Sunday, August 2, 2009

Supply and safety issues surrounding an H1N1 vaccine/Lancet Editorial

From the Aug 1, 2009 Lancet online:

Last week, Australia and the USA announced that they would begin trials of an H1N1 vaccine. Vaccination against H1N1 will be an important development in controlling the impact of the pandemic. However, several thorny issues exist around vaccine manufacture and approval.

All countries will require the vaccine but current global manufacturing capacity will not be able to meet this demand. Additionally, experts think that individuals might need two doses of the vaccine instead of one, reducing capacity further. Vaccine manufacturers are also struggling to produce good vaccine yields with the H1N1 seed virus.

One way to ease these supply problems is the use of adjuvants in a vaccine. On July 7, WHO's Strategic Advisory Group of Experts on Immunization recommended that vaccine formulated with oil-in-water adjuvants and live-attenuated influenza vaccines should be promoted to help increase the global supply of a vaccine and because they are better at protecting against strain variations. Yet there are signs that the USA might not follow this recommendation.

“Adjuvant use would be contingent upon showing that it was needed or clearly beneficial”, Jesse Goodman, acting chief scientist and deputy commissioner of the Food and Drug Administration told a press briefing on July 17. The USA must support the use of dose-sparing strategies to avoid depletion of an already short vaccine supply. ["Dosage-sparing strategies" means use of Novartis' and Glaxo's adjuvants to reduce the amount of antigen needed, since otherwise the US will not have enough antigen for its population until several months after school starts. I infer that the Lancet means if the US wants to vaccinate everyone in a hurry, it has no choice but to use these adjuvants.--Nass]

As well as availability, safety of an H1N1 vaccine is a concern. Many national regulatory agencies have set-up fast-track approval processes for the H1N1 vaccine, which means that a vaccine might be licensed without the usual safety and efficacy data requirements. Vaccine safety will therefore have to be monitored through post-marketing surveillance. But some fear a repeat of the 1976 H1N1 outbreak in the USA, where mass vaccination was associated with complications, which stopped the campaign and led to the withdrawal of the vaccine.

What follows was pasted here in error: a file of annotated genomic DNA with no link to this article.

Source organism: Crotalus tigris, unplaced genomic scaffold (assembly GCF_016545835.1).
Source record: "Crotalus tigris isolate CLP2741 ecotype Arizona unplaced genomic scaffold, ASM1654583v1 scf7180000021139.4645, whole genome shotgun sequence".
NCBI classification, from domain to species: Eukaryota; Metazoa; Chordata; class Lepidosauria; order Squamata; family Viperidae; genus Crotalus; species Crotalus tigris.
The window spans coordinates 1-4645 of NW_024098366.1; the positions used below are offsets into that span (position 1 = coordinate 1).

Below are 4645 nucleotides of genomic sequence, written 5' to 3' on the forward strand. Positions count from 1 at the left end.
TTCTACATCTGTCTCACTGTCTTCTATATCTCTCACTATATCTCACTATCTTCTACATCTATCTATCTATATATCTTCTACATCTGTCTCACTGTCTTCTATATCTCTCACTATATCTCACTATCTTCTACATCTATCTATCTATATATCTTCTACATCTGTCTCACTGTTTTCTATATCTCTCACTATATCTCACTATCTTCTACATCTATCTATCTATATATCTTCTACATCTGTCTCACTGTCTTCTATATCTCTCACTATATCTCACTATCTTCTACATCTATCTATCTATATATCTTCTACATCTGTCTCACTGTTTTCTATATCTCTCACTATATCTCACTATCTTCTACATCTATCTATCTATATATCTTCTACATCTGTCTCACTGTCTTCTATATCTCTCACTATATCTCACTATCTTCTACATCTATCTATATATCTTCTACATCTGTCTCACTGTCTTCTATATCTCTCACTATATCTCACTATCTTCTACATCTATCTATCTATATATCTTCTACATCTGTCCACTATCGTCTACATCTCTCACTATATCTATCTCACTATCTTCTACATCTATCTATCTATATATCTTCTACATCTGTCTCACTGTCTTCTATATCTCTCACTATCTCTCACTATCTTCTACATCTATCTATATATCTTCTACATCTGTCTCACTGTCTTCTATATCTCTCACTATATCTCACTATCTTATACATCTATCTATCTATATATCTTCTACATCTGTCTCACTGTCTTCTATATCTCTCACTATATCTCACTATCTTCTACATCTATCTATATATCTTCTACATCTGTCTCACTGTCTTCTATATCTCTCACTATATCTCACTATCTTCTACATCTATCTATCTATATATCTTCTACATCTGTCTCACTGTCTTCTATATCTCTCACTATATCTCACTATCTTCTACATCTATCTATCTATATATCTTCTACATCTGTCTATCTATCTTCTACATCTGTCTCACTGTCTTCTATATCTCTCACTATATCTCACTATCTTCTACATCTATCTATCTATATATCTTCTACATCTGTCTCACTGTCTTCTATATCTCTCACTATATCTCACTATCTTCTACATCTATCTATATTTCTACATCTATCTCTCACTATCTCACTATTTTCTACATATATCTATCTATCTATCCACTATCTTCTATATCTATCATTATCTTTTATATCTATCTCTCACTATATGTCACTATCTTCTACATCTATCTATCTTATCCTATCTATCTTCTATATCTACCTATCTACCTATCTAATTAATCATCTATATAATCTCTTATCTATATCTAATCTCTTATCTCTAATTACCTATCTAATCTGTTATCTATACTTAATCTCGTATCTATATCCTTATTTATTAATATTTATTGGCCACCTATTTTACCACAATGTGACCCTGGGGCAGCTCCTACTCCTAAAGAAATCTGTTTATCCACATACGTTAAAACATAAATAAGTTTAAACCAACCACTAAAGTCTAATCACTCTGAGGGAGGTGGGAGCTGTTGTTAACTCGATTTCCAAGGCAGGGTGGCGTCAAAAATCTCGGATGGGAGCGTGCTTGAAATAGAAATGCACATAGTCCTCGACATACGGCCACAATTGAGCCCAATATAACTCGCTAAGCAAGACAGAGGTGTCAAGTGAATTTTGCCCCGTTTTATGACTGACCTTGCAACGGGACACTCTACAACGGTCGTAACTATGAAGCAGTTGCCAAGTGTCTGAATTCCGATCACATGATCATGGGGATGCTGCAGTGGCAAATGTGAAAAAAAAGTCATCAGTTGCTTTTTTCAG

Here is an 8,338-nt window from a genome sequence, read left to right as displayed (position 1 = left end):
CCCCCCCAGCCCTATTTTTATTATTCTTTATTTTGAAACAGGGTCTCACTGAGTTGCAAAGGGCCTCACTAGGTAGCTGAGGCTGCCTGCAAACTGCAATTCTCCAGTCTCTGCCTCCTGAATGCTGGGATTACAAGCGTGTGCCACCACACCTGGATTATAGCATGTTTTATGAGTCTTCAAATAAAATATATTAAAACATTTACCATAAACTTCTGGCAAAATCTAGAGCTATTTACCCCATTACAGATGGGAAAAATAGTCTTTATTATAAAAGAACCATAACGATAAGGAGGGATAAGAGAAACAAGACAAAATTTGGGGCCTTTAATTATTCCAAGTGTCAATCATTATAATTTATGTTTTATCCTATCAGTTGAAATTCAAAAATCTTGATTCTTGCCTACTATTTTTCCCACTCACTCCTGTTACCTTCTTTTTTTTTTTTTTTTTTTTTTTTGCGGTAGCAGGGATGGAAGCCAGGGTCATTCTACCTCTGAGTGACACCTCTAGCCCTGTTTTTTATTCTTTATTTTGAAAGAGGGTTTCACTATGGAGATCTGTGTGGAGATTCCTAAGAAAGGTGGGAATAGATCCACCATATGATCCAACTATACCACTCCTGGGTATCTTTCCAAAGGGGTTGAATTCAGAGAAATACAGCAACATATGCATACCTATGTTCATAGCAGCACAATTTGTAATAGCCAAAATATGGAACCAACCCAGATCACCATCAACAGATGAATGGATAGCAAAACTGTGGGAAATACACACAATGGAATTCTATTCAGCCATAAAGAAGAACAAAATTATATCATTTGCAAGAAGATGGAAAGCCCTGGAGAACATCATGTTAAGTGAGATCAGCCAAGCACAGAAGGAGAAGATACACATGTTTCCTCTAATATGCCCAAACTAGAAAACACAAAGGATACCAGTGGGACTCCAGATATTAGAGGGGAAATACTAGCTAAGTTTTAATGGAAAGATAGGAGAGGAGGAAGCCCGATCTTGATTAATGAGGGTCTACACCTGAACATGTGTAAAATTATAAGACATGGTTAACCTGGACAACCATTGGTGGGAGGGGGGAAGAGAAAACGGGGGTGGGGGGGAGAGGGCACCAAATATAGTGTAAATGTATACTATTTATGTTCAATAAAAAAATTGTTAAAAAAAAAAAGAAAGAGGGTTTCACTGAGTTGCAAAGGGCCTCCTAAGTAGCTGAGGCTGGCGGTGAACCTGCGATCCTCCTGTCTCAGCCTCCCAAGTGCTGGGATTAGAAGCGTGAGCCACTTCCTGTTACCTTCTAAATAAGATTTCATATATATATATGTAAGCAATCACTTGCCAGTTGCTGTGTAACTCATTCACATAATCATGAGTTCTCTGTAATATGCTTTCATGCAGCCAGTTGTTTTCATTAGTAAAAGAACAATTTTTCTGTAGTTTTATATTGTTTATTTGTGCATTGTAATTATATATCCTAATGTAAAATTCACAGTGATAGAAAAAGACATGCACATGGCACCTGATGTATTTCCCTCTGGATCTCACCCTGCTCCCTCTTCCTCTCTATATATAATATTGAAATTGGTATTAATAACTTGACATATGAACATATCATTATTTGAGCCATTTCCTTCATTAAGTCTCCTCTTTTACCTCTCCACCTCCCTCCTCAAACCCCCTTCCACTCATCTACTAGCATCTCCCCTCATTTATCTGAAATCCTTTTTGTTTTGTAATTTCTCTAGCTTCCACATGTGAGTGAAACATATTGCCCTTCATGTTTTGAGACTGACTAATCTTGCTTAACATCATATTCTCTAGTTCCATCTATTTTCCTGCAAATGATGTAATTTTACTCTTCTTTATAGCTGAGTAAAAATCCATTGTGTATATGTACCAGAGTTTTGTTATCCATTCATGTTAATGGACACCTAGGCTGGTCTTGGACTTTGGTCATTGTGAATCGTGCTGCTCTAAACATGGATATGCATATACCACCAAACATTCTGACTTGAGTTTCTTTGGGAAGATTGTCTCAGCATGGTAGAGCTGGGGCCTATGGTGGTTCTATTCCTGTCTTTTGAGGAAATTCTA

Countries need to assess carefully the risks and benefits of rapid approval of an H1N1 vaccine, especially since the disease has so far been mild with most patients making a full recovery. They must also ensure that they have strong post-marketing surveillance in place before rolling out a vaccine.


Anonymous said...

Back in 1976, I dutifully submitted for vaccination. I didn't suffer any complications, but came to question what motivated the Ford administration to promote the vaccination program.

I'm wondering the same thing now. I don't think there will be a careful assessment of the risks and benefits--I think a decision to push the vaccination has already been made.

What I need to know: if the gov't doesn't carefully assess the risks and benefits of the vaccination program, should I be willing to be vaccinated? Should I allow my children to be?

Meryl Nass, M.D. said...

The data so far are just from animals:

Science 3 July 2009:
Vol. 325. no. 5936, p. 17

Pandemic Influenza:
Ferrets Shed Light on New Virus's Severity and Spread
Martin Enserink

Two groups have infected ferrets with the new pandemic A(H1N1) influenza strain, and their papers, published online by Science this week, confirm what doctors around the world appear to be seeing: The new virus is a bit more pathogenic than seasonal influenza but nowhere near as dangerous as the 1918 pandemic virus or H5N1 avian influenza. The studies disagree, however, on how easily the virus spreads: One team concludes that it does so very well, but the other believes that it's only moderately adept at jumping from one animal to the next, or, for that matter, between humans...